Liu Xiang, the 2004 Olympic champion and the 2007 World Champion, injured his achilles in the build up to the 2008 Olympics. His first round was excruciating for his countrymen to watch. That day, on Chinese websites, the chatter on the websites was accusing pretty frantic: people torn up that their hero was hurt, accusing one and all of sabotaging him. Later that day, in a tearful news conference, his coach,in tears, apologized to the Chinese people. On Chinese TV that day, it was a death march.

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People's Daily,2008 Olympics: Liu Xiang

Liu Xiang returned, taking the silver last year in the World Champs. This year, he defeated everyone, but was injured mid season and in the first round, hit a hurdle very hard, where he had to be taken away in a wheelchair. 

In this column, Elliott Denman considers Liu Xiang's difficult years, and believes that Liu was injured due to the year of the Rat. Next year should be better...

Aries Merritt has been on a roll this year. In Istanbul, he caught and defeated Liu Xiang for the World Indoor hurdles gold. In the Olympic Trials in June he ran sub 13 twice in one day. He also won the Trials. 

By the time he got to the final, he had run 12.94. In the final, he was perfection, running against Dayron Robles, Jason Henderson, Jeff Porter. Liu Xiang had been hurt in the first round, hitting the first hurdle and injuring his achilles tendon.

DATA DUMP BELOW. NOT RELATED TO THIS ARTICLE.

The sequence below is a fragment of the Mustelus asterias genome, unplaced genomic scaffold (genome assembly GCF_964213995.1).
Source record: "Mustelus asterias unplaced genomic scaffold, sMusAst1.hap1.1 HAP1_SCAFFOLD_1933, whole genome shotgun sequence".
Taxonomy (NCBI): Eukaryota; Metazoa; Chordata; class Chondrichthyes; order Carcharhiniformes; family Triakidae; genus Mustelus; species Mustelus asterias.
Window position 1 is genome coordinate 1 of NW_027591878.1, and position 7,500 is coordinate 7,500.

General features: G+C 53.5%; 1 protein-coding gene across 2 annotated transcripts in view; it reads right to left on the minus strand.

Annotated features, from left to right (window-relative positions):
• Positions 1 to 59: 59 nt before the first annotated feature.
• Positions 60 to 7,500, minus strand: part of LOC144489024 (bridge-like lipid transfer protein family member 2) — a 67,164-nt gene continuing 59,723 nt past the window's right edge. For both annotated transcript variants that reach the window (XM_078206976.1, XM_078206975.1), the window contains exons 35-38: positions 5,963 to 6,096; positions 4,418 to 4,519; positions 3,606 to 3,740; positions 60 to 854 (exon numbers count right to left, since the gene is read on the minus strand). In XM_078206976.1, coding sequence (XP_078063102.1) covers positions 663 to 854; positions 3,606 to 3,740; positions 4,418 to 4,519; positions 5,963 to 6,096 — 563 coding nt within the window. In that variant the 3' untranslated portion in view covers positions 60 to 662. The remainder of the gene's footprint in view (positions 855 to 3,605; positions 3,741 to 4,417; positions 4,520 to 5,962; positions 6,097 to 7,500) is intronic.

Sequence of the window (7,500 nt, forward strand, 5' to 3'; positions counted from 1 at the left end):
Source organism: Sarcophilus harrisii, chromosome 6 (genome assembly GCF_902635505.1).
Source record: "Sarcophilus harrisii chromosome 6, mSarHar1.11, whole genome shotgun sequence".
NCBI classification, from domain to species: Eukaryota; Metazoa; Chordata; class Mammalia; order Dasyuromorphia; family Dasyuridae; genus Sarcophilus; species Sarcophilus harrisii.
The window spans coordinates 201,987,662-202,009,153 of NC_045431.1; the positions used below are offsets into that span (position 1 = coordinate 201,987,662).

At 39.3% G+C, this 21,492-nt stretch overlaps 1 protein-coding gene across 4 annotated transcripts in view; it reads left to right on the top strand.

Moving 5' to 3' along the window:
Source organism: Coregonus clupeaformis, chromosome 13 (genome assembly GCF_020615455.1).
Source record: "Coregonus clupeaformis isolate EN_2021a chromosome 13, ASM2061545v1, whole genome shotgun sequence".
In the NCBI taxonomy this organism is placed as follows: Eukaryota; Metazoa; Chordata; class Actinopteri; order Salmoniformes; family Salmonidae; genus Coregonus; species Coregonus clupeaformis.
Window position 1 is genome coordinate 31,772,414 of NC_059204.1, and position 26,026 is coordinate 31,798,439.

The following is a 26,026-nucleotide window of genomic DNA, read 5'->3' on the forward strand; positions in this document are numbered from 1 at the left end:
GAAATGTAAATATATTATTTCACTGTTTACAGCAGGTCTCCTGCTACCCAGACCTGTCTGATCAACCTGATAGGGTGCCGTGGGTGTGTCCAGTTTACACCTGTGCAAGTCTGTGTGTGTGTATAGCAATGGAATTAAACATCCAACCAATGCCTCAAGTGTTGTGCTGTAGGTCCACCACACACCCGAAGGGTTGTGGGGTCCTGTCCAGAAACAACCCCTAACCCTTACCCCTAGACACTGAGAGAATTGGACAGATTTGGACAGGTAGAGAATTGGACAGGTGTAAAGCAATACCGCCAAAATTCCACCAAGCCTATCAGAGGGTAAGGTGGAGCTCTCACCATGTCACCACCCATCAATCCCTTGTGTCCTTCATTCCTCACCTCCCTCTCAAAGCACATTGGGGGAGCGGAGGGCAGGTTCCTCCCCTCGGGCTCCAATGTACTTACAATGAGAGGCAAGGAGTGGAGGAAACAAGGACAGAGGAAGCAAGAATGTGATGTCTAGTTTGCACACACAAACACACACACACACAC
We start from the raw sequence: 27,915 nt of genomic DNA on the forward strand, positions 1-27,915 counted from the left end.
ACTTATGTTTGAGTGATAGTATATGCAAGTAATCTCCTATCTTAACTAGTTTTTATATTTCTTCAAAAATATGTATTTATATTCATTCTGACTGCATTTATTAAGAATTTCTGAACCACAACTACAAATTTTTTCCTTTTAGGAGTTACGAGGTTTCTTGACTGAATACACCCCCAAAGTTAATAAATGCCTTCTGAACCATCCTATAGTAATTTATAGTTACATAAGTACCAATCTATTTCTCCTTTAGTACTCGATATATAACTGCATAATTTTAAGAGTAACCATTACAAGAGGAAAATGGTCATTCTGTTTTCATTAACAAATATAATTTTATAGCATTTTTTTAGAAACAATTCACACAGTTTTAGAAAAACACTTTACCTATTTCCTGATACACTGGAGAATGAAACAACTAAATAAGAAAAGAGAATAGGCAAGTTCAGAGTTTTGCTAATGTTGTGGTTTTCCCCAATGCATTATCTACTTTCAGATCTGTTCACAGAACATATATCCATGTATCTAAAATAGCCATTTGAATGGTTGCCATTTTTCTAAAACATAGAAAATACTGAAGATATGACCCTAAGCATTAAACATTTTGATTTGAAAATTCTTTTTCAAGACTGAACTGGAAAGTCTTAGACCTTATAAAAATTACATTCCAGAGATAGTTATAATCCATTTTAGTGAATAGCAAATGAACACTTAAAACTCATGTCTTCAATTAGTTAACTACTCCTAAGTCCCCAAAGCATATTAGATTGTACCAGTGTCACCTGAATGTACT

The hurdles is fraught with injuries, and good days and bad days, what would it be for Aries Merritt? 

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Aries Merritt, by PhotoRun.net



Merritt_AriesQ-OlyGame12.jpg                                               Aries Merritt, photo by PhotoRun.net

Day six of track & field showed that the US team is on a roll. Brittany Reese, after her masterful long jump gold said, " I think we can win more medals, we are getting some surprises in our medals." With golds from Allyson Felix, Brittany Reese, and Aries Merritt, plus a silver from LaShinda Demus, and bronzes from Janay DeLoach and Carmelita Jeter,  the US track team is at 19 medals. 

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Veronica Campbell Brown, 200 meters, 
photo by PhotoRun.net

Veronica Campbell Brown won the 2004 Athens Olympic 200 meters in 22.05 from teenager Allyson Felix, who ran 22.18. In 2008, in Beijing, Veronica Campell-Brown, aka VCB, added to her collection of Olympic medals with a fine 21.74 win over Allyson Felix, then, all of 22, who ran 21.93. Add to that, VCB has a bronze in the 100 meters in Athens. And do not even get me started in the World Champs. 

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Allyson Felix, 200 meters, photo by PhotoRun.net